September 7, 1787 (Click to read Madison’s notes)
The subject of the day was the executive branch, the president and vice-president.
Influences on the Delegates
Discussing the role of the Senate in ratifying peace treaties, Pierce Butler from South Carolina wanted to president-proof the process. Madison’s motion was to require the Senate to ratify peace treaties without concurrence of the president.
Mr. BUTLER was strenuous for the motion, as a necessary security against ambitious and corrupt Presidents. He mentioned the late perfidious policy of the Stadtholder in Holland; and the artifices of the Duke of Marlborough to prolong the war of which he had the management.
George Mason hoped the delegates would reconsider making a president’s council a part of the Constitution.
Colonel MASON2 said, that, in rejecting a council to the President, we were about to try an experiment on which the most despotic government had never ventured. The Grand Seignior himself had his Divan. He moved to postpone the consideration of the clause in order to take up the following:
“That it be an instruction to the Committee of the States to prepare a clause or clauses for establishing an Executive Council, as a Council of State for the President of the United States; to consist of six members, two of which from the Eastern, two from the Middle, and two from the Southern States; with a rotation and duration of office similar to those of the Senate; such council to be appointed by the legislature or by the Senate.”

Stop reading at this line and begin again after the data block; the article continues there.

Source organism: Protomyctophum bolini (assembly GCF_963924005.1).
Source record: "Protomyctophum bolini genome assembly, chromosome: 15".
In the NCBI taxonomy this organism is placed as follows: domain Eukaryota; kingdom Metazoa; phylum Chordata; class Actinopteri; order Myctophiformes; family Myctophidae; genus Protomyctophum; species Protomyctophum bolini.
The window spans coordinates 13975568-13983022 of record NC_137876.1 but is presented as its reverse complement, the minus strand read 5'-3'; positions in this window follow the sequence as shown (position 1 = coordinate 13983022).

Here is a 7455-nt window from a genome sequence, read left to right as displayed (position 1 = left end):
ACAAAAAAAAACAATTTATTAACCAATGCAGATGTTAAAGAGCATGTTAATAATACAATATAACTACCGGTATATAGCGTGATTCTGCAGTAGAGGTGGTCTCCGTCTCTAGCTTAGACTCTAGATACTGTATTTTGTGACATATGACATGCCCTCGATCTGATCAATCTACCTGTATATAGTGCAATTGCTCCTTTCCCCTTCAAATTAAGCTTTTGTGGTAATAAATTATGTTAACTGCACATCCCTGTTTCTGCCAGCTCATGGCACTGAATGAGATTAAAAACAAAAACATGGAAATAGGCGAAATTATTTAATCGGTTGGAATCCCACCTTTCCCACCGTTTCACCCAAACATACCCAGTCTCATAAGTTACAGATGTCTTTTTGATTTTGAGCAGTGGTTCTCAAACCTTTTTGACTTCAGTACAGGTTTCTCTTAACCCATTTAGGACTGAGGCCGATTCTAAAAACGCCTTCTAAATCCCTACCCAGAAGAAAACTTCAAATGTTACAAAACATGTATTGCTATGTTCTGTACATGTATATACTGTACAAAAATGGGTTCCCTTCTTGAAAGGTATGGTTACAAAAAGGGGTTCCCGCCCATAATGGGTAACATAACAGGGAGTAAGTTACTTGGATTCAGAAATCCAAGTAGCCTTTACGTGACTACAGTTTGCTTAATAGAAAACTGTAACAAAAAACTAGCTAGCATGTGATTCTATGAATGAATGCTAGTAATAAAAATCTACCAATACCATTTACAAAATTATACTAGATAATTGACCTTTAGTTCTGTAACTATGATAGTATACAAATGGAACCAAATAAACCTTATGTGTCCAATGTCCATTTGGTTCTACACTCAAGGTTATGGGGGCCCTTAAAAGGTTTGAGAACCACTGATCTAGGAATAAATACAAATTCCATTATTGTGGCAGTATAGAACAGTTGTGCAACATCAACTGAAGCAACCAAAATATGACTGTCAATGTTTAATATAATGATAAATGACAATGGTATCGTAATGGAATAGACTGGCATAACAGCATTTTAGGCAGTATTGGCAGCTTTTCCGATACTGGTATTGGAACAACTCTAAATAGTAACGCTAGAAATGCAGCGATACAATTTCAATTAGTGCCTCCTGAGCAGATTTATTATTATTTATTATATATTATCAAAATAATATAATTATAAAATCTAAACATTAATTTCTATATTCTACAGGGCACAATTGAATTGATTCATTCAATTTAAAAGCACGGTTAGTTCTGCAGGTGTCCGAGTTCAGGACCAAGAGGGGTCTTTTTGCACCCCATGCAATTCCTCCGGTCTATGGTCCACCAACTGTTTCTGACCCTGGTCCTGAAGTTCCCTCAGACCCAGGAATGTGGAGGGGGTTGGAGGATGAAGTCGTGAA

Doctor FRANKLIN seconded the motion. We seemed, he said, too much to fear cabals in appointments by a number, and to have too much confidence in those of single persons. Experience showed that caprice, the intrigues of favorites and mistresses, were nevertheless the means most prevalent in monarchies. Among instances of abuse in such modes of appointment, he mentioned the many bad Governors appointed in Great Britain for the colonies. He thought a Council would not only be a check on a bad President, but be a relief to a good one.
Mr. GOUVERNEUR MORRIS. The question of a Council was considered in the committee, where it was judged that the President, by persuading his Council to concur in his wrong measures, would acquire their protection for them.
Mr. WILSON approved of a Council, in preference to making the Senate a party to appointments.
Mr. DICKINSON was for a Council. It would be a singular thing, if the measures of the Executive were not to undergo some previous discussion before the President.
Mr. MADISON was in favor of the instruction to the committee proposed by Colonel MASON.
The motion of Colonel MASON was negatived, —
Maryland, South Carolina, Georgia, aye, — 3; New Hampshire, Massachusetts, Connecticut, New Jersey, Pennsylvania, Delaware, Virginia, North Carolina, no, — 8.
Here we have George Mason referring to the example of Turkey. Even the sultan of Turkey had his Divan, or advisors. However, the president didn’t get the divan on this day in history.
1787 Constitutional Convention Series
To read my series examining the proceedings of the Constitution Convention, click here. In this series, I am writing about any obvious influences on the development of the Constitution which were mentioned by the delegates to the Convention. Specifically, I am testing David Barton’s claim that “every clause” of the Constitution is based on biblical principles. Thus far, I have found nothing supporting the claim. However, stay tuned, the series will run until mid-September.
Constitutional Convention Series (click the link)
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